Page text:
Hubbub communicates environmental issues in a positive,sociable and collaborative way – no more doom and gloom and lecturing about carbon footprints. Recently winning theHighly Commended AdvertisingCampaign of the Year at the 2015 BusinessGreen Awards for their From a Mother to Another campaign,Hubbub are going from strength to strength.
We spoke to Trewin Restorick, the Founder of Hubbub, about the company’s mission and where he wants to take the business next…
Tell us about your charity – what’s your mission?
Hubbub takes a fresh approach to environmental communications focusing on peoples’ passions creating change that is positive, sociable and accessible.
What motivates you?
A weird mixture of anger and frustration that society is ignoring scientific evidence consequently sleepwalking into a future that will make life much harder for our children coupled with a constant fascination about what can be achieved by working collaboratively and imaginatively.
What is your greatest achievement to date?
It is a fine line between bravery and stupidity. Many people thought I had veered towards the latter when I decided to start again with Hubbub having got the previous charity I founded, Global Action Plan, to a point of relative stability. However, I am immensely proud of what Hubbub has achieved in just 12 months. Our small team of 7 people is an absolute joy to work with, we have delivered some great projects on food waste, fashion and litter and most importantly are brimming with ideas for next year.
What are the challenges you face?
We have set some very strong principles and our biggest challenge is sticking to these in the face of opportunities, financial pressures and the daily realities of life. For example, we are committed to openly sharing all that we have learnt both good and bad, we wish to constantly test new approaches and then help others replicate successes and we aim to be totally transparent about our funding and decision-making.
This level of open-sourcing, collaboration and then handing over activities for others to deliver at scale is not the most financially sustainable model and we can only survive if we continue to create new ideas for which there is an appetite and need.
What are you working on that’s getting you fired up and excited?
For me the most exciting projects deliver environmental savings, strengthen society and are financially sustainable. In the next few months we will be announcing a new collaboration between a retailer, a prison and charities that tick all these three boxes. We will be repurposing corporate uniforms that would have been discarded into products that meet a social need. This will involve providing work experience for prisoners, providing cheaper products for charities and reducing clothing waste.
The collaboration epitomizes the strength of Hubbub as we have been able to use our extensive contacts and knowledge to bring together organisations who would never normally meet for the greater good.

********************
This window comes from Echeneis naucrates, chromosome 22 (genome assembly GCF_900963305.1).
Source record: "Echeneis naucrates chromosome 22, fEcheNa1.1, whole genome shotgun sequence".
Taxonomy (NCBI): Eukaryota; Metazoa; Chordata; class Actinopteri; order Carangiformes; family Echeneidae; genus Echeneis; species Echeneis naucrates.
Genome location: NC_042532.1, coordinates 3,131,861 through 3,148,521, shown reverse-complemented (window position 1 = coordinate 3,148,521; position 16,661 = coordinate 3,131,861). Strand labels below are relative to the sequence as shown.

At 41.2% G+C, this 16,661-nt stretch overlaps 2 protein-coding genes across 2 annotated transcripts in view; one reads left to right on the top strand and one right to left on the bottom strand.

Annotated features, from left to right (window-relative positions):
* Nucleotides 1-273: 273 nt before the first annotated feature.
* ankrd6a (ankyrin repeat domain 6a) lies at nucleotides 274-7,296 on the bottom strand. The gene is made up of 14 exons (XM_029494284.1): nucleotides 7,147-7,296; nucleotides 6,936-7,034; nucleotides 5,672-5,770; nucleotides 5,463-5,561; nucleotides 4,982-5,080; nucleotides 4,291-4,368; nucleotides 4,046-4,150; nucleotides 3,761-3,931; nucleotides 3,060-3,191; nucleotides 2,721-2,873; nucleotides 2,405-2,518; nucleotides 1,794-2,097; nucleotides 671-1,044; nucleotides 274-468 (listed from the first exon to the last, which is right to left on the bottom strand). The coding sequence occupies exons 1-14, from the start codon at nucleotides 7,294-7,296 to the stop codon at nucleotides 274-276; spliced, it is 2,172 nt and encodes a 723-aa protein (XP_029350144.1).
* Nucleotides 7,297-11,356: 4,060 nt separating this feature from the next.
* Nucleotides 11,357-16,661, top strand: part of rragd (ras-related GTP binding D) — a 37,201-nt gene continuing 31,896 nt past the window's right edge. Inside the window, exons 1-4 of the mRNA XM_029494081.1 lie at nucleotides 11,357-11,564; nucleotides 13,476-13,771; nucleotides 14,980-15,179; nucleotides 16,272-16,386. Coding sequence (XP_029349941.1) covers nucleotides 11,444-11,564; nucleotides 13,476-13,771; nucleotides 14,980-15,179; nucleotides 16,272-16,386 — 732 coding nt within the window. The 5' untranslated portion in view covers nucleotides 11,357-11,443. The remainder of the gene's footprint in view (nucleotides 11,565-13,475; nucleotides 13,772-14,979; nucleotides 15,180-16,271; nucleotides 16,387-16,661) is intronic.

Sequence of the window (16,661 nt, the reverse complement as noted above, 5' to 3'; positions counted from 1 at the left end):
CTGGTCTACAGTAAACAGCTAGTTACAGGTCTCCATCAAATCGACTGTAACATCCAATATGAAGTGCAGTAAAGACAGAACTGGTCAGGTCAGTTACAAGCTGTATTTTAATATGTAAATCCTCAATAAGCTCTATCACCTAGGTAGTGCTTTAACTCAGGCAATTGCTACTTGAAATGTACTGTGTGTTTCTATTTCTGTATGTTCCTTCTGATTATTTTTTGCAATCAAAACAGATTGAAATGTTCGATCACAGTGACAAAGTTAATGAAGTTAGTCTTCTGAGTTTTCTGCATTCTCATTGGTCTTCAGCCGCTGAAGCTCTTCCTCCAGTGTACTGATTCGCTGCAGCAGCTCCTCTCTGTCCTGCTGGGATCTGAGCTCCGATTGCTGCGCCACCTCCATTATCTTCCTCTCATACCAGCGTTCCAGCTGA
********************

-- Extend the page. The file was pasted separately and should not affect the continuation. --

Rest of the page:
Where do you want to take Hubbub next?
We want to consistently create new activities that are inspiring, engage a mainstream audience and deliver tangible change. Personally I want to work with any organisations that share these ambitions and are willing to take some risks. In the coming months we will be announcing a major sustainable lifestyle experiment with a national retailer, launch a sustainable sports hub and create a new interactive display helping to stop pollution in our drains and seas.
What can we, as individuals, do to make a difference?
If people believe that society is heading in a direction that is not sustainable then this needs to be at the bedrock of all their decision-making to truly make a difference. Crucially this needs to include political voting. In this country, political parties of all colours are paying lip service to the environment and politicians need to know that people do genuinely care.
If you were Prime Minister for a day, what would be the first thing you’d do?
Create a new Ombudsmen for Future Generations who would scrutinize decisions to ensure they were not restricting opportunities and the quality of life for future generations. Political decisions are far too short-term and I would want to ensure that the next generation – which is going to be hit by climate change – is fully considered in all forms of policy making.
What’s the coolest project or product you’ve come across?
I really admire the current ‘Keep it in the Ground’ campaign run by The Guardian. It has a clear message which targets the most polluting energy source and is totally understandable. It also targets the financial markets which have huge power and are often overlooked by campaigners. Encouragingly it is starting to get much needed traction.
Can you recommend a game-changing book for our readers?
A very odd choice but I would opt for Lost Illusions by Balzac. It has absolutely nothing to do with the environment but even after all these years provides great insight into what drives politics, media and society at large.
What do you listen to when you’re cooking dinner?
Cooking is one of my great escapes so I do invariably cook dinner usually listening to Six Music adding a further discordant voice to the discordant music that is the soundtrack to the majority of my 53 years.
What’s the best advice you’ve ever been given?
My first boss actively encouraged me to take risks, learn from mistakes and stick to my beliefs. I wish I had followed this advice throughout my career.
Can you leave us with who’d be your Eco Hero?